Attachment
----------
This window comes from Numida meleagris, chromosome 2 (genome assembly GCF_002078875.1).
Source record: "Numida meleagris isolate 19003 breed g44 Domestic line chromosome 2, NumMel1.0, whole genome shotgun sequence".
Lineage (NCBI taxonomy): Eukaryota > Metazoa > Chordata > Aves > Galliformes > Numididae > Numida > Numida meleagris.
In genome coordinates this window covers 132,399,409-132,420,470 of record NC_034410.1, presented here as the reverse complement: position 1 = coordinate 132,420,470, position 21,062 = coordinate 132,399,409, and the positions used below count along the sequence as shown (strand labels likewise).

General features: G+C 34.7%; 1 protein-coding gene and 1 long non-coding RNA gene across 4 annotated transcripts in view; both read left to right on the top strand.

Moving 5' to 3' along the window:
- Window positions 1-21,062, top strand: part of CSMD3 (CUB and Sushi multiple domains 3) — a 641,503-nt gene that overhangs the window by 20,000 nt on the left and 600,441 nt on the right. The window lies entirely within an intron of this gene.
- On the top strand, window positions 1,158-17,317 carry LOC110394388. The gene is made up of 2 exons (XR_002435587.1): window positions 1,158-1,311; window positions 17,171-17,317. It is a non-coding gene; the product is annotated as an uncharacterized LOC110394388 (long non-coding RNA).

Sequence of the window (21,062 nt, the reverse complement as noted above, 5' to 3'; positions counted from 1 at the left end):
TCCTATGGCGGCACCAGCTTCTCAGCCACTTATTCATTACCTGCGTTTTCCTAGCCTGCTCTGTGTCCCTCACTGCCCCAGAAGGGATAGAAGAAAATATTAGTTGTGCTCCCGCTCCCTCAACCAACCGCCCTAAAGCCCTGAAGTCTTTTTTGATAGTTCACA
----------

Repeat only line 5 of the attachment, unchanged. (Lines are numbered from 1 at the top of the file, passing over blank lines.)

General features: G+C 34.7%; 1 protein-coding gene and 1 long non-coding RNA gene across 4 annotated transcripts in view; both read left to right on the top strand.